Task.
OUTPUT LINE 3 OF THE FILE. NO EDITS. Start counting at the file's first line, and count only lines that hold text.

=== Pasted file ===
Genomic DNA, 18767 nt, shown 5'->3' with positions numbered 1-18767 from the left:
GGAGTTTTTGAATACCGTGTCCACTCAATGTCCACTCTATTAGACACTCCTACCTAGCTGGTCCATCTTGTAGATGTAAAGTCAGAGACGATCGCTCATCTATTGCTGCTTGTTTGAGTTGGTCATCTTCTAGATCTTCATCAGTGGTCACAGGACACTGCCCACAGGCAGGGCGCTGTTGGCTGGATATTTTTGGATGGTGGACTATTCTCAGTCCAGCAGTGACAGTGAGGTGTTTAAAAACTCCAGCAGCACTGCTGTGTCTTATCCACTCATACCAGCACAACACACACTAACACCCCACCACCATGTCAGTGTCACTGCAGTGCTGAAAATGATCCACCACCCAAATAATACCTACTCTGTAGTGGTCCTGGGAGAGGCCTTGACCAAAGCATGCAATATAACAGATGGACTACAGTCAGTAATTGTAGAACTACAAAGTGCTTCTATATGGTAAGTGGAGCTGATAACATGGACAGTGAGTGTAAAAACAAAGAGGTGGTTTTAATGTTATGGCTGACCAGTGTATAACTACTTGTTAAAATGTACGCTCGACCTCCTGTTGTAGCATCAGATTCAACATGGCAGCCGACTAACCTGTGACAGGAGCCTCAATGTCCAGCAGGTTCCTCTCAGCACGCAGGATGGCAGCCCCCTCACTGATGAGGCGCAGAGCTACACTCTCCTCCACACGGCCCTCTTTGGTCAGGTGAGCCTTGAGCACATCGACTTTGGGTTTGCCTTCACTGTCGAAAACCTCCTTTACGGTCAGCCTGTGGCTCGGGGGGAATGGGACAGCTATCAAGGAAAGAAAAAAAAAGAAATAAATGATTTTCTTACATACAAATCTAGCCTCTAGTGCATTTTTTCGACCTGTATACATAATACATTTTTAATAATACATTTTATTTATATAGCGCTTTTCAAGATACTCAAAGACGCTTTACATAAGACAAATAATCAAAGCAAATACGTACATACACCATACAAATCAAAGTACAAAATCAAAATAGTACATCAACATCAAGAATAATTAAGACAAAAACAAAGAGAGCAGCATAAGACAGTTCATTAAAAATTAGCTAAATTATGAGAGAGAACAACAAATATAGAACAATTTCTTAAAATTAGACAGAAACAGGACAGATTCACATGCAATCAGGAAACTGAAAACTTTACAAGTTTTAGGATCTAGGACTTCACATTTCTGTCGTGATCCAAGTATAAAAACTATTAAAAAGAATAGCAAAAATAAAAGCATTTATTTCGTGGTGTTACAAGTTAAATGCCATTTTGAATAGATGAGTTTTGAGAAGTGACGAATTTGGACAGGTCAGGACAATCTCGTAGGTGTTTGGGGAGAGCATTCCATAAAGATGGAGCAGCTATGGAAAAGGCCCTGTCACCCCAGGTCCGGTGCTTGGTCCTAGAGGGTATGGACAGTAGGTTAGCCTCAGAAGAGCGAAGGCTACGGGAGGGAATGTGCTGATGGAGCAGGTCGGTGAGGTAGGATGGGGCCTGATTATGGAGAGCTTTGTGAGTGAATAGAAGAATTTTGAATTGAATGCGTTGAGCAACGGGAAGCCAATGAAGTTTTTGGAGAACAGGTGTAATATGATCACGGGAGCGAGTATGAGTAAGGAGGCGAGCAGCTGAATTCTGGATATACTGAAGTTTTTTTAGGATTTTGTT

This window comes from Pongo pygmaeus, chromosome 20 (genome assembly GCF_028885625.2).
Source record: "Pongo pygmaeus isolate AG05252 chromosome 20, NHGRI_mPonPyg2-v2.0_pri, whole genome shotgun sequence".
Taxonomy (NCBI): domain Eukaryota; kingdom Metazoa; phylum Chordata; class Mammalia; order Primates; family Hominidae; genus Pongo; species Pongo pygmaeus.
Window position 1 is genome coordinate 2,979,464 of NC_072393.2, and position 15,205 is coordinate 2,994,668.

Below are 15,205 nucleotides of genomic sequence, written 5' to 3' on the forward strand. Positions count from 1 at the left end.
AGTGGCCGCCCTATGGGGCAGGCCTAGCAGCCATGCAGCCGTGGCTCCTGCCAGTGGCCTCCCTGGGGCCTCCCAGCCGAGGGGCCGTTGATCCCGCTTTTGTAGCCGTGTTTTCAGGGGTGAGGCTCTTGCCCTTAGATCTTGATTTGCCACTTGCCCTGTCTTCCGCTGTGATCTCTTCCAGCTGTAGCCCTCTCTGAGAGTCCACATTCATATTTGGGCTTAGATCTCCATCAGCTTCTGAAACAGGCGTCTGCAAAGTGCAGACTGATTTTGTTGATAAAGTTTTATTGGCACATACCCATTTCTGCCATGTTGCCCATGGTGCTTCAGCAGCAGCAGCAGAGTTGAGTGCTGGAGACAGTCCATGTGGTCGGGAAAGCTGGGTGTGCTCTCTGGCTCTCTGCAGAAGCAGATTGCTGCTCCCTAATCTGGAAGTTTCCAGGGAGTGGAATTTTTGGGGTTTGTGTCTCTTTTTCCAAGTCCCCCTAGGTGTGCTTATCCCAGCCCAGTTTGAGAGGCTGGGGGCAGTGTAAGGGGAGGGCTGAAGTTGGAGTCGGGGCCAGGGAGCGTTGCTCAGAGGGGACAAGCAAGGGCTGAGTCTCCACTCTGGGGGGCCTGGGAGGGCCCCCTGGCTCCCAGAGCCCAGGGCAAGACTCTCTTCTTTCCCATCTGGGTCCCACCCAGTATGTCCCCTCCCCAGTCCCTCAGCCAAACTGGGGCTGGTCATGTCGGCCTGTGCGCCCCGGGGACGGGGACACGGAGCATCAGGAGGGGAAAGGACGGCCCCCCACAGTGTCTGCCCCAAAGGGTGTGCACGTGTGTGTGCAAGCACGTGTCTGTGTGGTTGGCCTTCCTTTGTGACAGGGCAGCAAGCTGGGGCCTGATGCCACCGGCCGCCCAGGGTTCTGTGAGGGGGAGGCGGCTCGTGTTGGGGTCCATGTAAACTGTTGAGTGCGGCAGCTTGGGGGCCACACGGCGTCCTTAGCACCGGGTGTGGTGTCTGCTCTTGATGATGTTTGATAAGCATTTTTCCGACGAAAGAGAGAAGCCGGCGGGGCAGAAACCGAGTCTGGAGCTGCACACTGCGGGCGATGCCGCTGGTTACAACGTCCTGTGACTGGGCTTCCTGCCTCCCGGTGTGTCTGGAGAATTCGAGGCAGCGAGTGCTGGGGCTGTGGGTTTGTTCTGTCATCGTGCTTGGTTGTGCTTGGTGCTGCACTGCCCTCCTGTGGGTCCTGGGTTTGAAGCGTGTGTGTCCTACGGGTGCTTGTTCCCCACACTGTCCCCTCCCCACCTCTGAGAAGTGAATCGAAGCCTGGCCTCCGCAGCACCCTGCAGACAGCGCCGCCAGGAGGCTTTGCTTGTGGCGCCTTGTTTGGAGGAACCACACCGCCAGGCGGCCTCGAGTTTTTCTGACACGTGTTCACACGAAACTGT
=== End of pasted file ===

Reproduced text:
This window comes from Pongo pygmaeus, chromosome 20 (genome assembly GCF_028885625.2).